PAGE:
But that does not mean lawyer advertising is a free-for-all. Canadian law societies require that marketing communication be true, accurate, verifiable and neither confusing nor misleading. Above all, it is expected to be "in the best interests of the public and consistent with a high standard of professionalism".

Also, respect for client confidentiality suggests that there is a very narrow scope for personal testimonials in advertisements. Practice specialization is not recognized in Alberta, therefore a lawyer should not claim to be a "specialist" or "expert".

Within these rules, lawyers are able to build a definitive “brand” by consulting advertising professionals, using a wide range of advertising media and targeting selected markets with thoughtful, professional advertisements. If lawyers have any questions about the ethical compliance of the marketing strategy, they may seek the Law Society Practice Advisors’ opinion on any aspect of it.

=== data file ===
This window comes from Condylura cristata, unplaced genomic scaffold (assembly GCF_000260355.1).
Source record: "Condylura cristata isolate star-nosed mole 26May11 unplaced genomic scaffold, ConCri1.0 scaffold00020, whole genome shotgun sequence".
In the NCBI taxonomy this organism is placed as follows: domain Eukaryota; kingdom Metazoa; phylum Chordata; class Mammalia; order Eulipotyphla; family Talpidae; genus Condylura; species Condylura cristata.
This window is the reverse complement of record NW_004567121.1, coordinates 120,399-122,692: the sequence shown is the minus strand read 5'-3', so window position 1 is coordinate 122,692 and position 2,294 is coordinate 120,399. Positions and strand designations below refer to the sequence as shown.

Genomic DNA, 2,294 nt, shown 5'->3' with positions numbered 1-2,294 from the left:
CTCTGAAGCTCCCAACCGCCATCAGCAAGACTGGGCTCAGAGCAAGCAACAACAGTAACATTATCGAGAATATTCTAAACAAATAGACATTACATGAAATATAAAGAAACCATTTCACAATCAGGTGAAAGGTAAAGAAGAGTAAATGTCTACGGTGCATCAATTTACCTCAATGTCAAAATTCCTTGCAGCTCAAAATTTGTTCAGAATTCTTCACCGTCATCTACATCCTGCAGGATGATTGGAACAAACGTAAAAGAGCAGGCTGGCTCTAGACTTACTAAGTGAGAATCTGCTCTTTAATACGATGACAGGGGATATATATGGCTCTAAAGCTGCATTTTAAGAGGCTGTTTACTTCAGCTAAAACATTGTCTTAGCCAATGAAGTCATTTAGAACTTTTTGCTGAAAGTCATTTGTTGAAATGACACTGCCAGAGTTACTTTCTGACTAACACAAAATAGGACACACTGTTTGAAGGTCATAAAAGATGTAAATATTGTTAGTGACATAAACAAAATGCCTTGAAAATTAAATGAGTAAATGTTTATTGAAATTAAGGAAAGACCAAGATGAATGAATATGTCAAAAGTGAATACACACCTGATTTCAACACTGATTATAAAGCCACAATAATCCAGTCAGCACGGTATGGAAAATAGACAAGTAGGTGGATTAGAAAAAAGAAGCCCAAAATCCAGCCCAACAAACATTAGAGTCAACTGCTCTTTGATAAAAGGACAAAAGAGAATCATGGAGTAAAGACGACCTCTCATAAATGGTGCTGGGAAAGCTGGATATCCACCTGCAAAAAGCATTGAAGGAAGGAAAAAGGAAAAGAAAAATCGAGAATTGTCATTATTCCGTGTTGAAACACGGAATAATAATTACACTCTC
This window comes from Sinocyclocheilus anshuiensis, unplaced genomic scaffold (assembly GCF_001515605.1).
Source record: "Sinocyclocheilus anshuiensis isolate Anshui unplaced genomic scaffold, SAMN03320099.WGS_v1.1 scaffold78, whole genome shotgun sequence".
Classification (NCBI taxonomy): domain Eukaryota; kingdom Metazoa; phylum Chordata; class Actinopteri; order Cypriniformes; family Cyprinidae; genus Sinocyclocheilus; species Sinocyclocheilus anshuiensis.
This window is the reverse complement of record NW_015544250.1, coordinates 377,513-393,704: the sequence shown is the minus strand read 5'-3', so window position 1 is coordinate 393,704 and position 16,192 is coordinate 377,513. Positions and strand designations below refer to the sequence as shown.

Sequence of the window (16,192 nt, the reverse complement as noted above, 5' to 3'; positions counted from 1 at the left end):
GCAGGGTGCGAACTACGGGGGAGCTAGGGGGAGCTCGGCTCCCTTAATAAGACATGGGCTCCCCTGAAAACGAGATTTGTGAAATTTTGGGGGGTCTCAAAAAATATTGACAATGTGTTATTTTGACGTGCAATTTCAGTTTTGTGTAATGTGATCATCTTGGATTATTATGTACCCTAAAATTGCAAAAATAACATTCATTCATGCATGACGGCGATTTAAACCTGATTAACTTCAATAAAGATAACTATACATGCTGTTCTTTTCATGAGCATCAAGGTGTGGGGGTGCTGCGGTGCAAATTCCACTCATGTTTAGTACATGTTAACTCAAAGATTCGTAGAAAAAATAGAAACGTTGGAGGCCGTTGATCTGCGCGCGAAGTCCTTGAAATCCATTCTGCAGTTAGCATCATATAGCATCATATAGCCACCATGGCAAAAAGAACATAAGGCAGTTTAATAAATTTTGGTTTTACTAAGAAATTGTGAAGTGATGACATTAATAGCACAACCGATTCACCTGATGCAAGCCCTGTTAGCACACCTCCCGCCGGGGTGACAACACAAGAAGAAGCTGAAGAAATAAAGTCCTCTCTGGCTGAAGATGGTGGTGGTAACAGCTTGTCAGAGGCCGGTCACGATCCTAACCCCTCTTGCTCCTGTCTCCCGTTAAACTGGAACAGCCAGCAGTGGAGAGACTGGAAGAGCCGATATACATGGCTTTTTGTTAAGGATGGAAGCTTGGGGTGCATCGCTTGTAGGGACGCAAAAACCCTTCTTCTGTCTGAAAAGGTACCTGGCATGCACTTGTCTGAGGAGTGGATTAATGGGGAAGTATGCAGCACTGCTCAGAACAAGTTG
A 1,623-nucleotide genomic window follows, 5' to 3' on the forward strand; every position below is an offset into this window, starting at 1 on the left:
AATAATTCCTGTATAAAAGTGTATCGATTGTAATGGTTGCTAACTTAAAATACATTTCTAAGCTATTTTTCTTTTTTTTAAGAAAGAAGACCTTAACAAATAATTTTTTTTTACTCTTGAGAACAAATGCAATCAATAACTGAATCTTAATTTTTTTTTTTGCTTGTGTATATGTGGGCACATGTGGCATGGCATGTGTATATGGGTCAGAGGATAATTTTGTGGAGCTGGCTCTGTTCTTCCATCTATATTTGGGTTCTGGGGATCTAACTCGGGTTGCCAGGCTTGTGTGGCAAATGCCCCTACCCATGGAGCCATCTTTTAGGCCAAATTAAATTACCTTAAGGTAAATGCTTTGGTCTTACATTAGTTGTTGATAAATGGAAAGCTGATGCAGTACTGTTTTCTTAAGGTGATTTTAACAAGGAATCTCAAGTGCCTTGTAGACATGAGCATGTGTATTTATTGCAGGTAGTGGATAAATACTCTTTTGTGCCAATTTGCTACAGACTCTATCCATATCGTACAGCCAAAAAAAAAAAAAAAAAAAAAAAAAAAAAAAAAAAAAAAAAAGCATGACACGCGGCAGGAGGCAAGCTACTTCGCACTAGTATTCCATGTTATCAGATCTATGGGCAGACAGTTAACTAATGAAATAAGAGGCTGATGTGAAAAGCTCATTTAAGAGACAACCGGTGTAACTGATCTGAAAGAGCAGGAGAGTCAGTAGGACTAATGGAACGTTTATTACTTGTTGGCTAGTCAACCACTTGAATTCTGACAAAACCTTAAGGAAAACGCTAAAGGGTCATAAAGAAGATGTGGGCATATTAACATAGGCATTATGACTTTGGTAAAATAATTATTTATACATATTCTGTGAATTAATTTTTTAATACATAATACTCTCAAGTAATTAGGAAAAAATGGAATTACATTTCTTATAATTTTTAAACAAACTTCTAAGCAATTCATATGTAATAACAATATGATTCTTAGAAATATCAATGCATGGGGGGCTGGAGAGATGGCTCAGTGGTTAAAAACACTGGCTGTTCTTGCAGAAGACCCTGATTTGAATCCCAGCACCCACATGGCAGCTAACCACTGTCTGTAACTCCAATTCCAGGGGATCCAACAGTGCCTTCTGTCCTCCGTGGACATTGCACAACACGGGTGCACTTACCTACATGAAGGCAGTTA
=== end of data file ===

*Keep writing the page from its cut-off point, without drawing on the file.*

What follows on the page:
Family Law Town Hall Meeting

Court of Queen's Bench 
Courtroom #317
Edmonton, AB
February 5, 2014
12:30 p.m.

 

Missing Will

Ms. Doreen Lesyk is currently searching for the last will and testament of Mr. Gary Richard Lesyk of Bonnyville, AB who passed on December 16, 2013. Ms. Lesyk believes the will may have been executed by a lawyer in Edmonton. If you have any information regarding this estate please contact Ms. Lesyk by email or 780-427-8499.

 

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www.lawsociety.ab.ca
Law Society of Alberta
Calgary Office
Suite 500, 919 11th Avenue SW
Calgary, Alberta T2R 1P3
Phone: 403-229-4700

Edmonton Office
Suite 800, Bell Tower
10104-103 Avenue
Edmonton, Alberta T5J 0H8
Phone: 780-429-3343